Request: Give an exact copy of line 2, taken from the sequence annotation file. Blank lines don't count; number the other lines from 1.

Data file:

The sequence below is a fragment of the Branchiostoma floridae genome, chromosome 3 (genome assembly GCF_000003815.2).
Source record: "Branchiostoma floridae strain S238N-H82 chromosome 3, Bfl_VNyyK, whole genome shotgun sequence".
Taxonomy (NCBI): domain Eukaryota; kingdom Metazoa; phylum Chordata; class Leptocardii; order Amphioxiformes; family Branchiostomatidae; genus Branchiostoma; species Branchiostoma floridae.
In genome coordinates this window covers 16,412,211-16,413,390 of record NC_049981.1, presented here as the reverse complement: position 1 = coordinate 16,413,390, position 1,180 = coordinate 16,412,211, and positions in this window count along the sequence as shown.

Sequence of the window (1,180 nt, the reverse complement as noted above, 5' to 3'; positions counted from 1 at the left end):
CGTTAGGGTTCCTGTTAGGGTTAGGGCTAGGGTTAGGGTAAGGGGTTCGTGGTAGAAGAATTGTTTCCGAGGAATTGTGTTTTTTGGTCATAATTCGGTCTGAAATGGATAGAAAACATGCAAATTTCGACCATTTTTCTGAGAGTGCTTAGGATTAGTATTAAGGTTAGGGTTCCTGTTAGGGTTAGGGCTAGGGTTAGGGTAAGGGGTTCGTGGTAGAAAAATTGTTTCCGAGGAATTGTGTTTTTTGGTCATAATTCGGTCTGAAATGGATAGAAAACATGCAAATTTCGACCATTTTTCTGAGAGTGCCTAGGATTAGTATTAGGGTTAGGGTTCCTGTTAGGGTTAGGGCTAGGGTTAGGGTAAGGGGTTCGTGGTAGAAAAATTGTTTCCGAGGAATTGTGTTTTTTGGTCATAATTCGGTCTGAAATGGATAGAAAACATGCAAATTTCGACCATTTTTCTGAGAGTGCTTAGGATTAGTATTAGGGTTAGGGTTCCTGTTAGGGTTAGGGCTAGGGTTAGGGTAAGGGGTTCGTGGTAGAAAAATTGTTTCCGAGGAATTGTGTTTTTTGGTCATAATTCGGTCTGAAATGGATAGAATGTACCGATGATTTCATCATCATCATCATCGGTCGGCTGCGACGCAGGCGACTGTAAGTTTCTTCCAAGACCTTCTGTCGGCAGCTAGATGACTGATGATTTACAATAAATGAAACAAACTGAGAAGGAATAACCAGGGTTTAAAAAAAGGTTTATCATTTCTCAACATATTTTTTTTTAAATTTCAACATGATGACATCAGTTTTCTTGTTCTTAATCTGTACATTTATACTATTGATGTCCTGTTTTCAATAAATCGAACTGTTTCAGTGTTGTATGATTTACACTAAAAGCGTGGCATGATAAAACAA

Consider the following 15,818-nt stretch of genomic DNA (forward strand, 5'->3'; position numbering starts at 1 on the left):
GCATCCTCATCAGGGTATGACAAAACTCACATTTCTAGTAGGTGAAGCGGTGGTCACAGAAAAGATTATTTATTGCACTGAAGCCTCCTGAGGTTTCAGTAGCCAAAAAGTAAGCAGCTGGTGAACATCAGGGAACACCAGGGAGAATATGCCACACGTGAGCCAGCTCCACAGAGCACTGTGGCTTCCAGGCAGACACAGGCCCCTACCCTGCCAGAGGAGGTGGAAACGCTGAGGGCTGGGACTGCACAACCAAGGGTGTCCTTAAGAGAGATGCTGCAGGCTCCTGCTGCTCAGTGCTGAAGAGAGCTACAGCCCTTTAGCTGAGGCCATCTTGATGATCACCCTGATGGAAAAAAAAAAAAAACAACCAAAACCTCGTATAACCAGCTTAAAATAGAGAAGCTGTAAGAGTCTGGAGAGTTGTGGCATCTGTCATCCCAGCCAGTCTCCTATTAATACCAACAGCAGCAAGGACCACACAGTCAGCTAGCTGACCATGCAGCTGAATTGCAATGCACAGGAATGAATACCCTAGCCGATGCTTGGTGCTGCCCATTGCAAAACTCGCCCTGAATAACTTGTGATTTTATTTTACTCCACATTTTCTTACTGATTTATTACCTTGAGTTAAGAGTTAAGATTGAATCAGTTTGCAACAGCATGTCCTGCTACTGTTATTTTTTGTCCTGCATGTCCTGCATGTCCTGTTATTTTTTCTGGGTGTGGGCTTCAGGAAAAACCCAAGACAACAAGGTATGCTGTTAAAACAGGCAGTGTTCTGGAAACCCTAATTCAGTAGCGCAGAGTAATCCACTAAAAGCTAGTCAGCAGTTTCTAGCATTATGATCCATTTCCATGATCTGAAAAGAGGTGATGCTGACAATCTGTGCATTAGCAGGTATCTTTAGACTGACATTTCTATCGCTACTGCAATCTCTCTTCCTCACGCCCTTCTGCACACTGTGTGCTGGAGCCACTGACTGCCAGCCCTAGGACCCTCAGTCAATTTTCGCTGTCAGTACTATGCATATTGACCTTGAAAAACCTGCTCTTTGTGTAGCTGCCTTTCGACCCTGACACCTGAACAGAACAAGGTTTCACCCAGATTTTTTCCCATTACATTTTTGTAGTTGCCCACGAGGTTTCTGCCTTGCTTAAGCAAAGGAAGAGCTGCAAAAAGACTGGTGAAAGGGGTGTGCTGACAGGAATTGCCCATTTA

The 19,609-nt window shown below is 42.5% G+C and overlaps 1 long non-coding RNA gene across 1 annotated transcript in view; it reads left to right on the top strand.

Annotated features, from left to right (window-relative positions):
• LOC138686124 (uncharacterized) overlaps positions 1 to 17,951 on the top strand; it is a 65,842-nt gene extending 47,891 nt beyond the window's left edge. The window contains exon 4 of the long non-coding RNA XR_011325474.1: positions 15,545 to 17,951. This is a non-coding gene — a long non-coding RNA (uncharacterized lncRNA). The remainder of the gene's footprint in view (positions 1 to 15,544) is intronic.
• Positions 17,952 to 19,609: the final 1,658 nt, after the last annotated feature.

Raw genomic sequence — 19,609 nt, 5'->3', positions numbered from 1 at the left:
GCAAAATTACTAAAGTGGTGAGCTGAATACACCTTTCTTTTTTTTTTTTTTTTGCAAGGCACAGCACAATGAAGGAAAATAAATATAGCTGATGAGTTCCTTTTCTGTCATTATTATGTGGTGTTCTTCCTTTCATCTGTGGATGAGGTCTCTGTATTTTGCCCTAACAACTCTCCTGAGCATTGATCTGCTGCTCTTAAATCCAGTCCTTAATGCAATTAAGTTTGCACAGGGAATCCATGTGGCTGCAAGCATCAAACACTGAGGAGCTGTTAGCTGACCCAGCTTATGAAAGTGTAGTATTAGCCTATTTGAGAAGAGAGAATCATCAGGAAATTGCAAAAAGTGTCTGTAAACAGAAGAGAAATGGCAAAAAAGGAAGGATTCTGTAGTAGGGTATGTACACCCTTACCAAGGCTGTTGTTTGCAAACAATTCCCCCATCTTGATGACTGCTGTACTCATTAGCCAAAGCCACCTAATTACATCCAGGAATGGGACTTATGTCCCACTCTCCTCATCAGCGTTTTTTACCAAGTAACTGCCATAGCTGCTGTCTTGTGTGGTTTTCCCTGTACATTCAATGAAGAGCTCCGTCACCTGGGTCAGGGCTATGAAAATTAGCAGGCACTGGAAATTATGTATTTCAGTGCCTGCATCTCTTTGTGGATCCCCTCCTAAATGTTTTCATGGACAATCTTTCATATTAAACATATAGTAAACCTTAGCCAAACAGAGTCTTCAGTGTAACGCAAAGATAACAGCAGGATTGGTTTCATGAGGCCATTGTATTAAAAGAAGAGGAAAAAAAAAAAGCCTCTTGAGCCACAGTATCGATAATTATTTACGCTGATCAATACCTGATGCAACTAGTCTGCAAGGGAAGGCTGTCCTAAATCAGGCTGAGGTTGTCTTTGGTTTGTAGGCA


Source record: "Branchiostoma floridae strain S238N-H82 chromosome 3, Bfl_VNyyK, whole genome shotgun sequence".